North Korean Diplomat Takes Pot Shots At US Ambassador During Rare UN Appearance

(SAUL LOEB/AFP via Getty Images)

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Jake Smith Contributor
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North Korea accused the United States of being “belligerent” during a rare public debate at a U.N. Security Council meeting on Monday.

Pyongyang sent a diplomat to the U.N. Security Council this week – one of the few times it has done so in six years – as the meeting centered around the country’s successful launch of a spy satellite last week, which violated U.N. sanctions, according to Reuters. The meeting took a turn when Ambassador Kim Song accused the U.S. of threatening nuclear warfare against North Korea, which U.S. Ambassador Linda Thomas-Greenfield said was a “disingenuous” claim. (RELATED: North Korea Says Kim Jong Un Saw US Military Bases After Spy Satellite’s Successful Launch)

“One belligerent party, the United States, is threatening us with a nuclear weapon,” Kim said during the meeting, according to Reuters. “It is legitimate right for the DPRK – as another belligerent party – to develop, test, manufacture and possess weapons systems equivalent to those that the United States already possess and, or [are] developing right now.”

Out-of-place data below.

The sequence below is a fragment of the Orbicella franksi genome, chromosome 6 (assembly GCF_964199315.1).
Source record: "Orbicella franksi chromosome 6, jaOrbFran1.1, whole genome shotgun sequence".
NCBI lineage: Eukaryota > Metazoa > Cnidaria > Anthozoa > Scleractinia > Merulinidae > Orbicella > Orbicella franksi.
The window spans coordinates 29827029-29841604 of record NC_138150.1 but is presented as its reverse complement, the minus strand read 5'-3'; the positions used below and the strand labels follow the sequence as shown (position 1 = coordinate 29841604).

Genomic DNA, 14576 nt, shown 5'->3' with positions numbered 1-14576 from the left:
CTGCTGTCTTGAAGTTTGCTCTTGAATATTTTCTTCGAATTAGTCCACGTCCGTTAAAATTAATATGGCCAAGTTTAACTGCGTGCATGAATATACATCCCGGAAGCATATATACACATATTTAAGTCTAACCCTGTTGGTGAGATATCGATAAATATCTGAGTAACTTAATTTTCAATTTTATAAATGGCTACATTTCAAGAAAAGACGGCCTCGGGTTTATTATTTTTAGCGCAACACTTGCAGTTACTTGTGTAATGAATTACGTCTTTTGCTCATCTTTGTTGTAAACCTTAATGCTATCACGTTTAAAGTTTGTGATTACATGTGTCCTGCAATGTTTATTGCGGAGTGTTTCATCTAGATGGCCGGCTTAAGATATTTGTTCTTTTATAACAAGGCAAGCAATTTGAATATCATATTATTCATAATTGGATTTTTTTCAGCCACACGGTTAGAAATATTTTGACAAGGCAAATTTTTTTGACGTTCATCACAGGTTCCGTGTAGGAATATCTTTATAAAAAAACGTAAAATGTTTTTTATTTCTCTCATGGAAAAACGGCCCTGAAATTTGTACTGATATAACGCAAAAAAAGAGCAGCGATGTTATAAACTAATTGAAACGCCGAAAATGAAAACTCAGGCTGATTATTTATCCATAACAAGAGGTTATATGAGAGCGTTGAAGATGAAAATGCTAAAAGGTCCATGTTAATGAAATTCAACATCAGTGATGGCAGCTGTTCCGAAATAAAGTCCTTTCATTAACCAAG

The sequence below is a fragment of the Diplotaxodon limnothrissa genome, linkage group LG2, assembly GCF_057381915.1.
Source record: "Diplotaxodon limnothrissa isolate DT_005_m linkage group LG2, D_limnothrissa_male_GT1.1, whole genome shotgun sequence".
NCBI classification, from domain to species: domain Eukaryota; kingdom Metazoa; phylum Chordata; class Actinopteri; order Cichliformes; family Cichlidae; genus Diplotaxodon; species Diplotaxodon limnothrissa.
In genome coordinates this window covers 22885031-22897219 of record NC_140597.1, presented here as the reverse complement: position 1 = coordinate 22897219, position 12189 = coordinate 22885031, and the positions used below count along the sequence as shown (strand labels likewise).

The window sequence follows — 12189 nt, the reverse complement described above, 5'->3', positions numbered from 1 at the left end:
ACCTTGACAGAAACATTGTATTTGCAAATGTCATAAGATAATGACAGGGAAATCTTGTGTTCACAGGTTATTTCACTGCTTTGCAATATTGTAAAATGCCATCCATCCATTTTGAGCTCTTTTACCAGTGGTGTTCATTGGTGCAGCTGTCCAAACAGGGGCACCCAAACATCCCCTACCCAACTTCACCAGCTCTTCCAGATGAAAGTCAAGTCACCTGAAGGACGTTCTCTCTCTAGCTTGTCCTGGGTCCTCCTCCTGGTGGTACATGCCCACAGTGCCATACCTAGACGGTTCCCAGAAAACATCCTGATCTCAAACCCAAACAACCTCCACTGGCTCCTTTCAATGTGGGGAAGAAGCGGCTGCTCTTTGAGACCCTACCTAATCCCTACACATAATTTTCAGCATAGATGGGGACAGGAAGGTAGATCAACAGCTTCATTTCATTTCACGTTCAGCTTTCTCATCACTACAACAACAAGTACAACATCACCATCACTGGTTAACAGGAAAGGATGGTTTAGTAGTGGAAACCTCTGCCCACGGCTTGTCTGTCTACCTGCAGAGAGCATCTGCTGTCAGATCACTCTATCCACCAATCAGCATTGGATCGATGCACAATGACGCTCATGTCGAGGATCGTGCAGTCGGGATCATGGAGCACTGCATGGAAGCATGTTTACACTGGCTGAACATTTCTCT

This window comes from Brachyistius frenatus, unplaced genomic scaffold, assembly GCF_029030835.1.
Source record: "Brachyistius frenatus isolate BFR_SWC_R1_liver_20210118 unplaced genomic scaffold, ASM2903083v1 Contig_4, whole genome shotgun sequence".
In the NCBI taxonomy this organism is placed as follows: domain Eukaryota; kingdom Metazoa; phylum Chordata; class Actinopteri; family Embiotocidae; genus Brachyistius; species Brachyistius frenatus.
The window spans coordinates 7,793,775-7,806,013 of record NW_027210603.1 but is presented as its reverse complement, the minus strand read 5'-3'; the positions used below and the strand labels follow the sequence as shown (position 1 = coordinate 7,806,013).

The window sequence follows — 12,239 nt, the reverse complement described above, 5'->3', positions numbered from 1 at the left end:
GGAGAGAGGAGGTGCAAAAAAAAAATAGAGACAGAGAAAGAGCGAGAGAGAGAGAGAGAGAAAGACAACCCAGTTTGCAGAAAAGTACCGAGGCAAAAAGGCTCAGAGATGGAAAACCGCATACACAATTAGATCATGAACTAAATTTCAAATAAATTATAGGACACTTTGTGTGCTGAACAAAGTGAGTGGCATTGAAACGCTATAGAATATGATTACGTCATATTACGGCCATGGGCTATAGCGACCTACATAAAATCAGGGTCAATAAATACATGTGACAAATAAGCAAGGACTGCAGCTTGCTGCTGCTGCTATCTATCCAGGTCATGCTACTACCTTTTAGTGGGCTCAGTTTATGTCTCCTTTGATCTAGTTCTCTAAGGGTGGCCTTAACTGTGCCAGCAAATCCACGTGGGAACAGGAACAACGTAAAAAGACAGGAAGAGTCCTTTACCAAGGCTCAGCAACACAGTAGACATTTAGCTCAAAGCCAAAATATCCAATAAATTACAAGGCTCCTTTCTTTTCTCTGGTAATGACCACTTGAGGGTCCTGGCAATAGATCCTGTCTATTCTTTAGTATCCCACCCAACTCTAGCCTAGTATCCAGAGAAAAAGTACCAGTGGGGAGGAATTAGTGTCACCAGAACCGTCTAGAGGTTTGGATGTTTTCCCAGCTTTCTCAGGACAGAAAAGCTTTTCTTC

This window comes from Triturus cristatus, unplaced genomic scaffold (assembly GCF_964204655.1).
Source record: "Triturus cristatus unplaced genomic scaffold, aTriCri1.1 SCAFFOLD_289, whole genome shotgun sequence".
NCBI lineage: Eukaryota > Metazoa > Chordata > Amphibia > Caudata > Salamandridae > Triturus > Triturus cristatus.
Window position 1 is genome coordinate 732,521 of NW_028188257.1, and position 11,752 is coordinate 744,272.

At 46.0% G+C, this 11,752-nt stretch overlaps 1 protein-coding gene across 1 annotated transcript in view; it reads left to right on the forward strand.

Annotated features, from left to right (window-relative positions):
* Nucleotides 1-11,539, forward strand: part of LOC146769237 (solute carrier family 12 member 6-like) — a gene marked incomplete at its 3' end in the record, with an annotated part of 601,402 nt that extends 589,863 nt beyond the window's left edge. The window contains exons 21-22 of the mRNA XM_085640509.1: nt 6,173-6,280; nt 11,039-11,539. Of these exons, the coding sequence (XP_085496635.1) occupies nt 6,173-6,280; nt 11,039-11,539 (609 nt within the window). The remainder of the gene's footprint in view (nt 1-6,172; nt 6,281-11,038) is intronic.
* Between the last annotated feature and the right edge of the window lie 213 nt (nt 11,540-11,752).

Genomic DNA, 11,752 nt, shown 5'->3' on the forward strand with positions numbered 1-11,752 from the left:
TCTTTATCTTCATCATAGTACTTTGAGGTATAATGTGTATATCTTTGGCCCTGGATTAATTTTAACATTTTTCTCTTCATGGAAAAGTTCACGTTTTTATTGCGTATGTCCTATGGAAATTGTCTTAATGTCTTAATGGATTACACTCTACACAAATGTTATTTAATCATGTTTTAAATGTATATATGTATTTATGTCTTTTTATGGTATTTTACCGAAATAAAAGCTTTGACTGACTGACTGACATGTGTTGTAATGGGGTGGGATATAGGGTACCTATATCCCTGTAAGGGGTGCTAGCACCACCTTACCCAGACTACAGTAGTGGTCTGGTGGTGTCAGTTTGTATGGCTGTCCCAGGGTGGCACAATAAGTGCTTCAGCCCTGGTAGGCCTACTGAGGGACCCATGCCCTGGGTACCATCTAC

The U.N. sanctioned North Korea in 2006 against utilizing or developing ballistic or nuclear weaponry, but Pyongyang routinely ignores these sanctions – having launched dozens of ballistic missile tests since 2022 – and used ballistic technology to launch their spy satellite into orbit on Nov. 21. The U.S. has held a number of joint military demonstrations with South Korea in the Indo-Pacific region and warned North Korea against holding nuclear or ballistic tests.

“We reject strongly the disingenuous DPRK claim that its missile launches are merely defensive in nature, in response to our bilateral and trilateral military exercises,” Thomas-Greenfield responded to Kim’s accusations. “Once again, I’d like to express sincerely our offer of dialogue without preconditions, the DPRK only needs to accept.”

Thomas-Greenfield added that U.S. military demonstrations in that region are routine and said North Korea was being irrational in taking it as a sign of hostility, according to Reuters.

“If there’s anything the United States wants to provide to the DPRK, that is humanitarian assistance for your people and not weapons to destroy your people,” Thomas-Greenfield said.

North Korea successfully launched a spy satellite into orbit on Nov. 21 after two failed attempts in May and August of this year. North Korean state media claimed that dictator Kim Jong Un viewed photos of U.S. military bases collected by the satellite the day after the launch.

“[The launch is] a great event in developing the armed forces of the Republic and coping with a new military situation in the region,” Kim said on Nov. 22.

The U.S. Ambassador to the U.N. did not immediately respond to a request for comment.

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